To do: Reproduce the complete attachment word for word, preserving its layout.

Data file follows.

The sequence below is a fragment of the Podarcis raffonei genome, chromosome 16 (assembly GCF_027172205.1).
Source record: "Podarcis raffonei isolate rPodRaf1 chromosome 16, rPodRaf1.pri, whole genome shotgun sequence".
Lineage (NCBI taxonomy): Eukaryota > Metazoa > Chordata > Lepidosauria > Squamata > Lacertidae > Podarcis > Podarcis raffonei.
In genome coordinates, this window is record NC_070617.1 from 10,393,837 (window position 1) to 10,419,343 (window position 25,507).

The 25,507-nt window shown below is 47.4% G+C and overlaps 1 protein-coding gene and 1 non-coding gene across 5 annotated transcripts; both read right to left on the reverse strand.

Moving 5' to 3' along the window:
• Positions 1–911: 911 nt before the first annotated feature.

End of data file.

The sequence below is a fragment of the Podarcis raffonei genome, chromosome 16 (assembly GCF_027172205.1).
Source record: "Podarcis raffonei isolate rPodRaf1 chromosome 16, rPodRaf1.pri, whole genome shotgun sequence".
Lineage (NCBI taxonomy): Eukaryota > Metazoa > Chordata > Lepidosauria > Squamata > Lacertidae > Podarcis > Podarcis raffonei.
In genome coordinates, this window is record NC_070617.1 from 10,393,837 (window position 1) to 10,419,343 (window position 25,507).

The 25,507-nt window shown below is 47.4% G+C and overlaps 1 protein-coding gene and 1 non-coding gene across 5 annotated transcripts; both read right to left on the reverse strand.

Moving 5' to 3' along the window:
• Positions 1–911: 911 nt before the first annotated feature.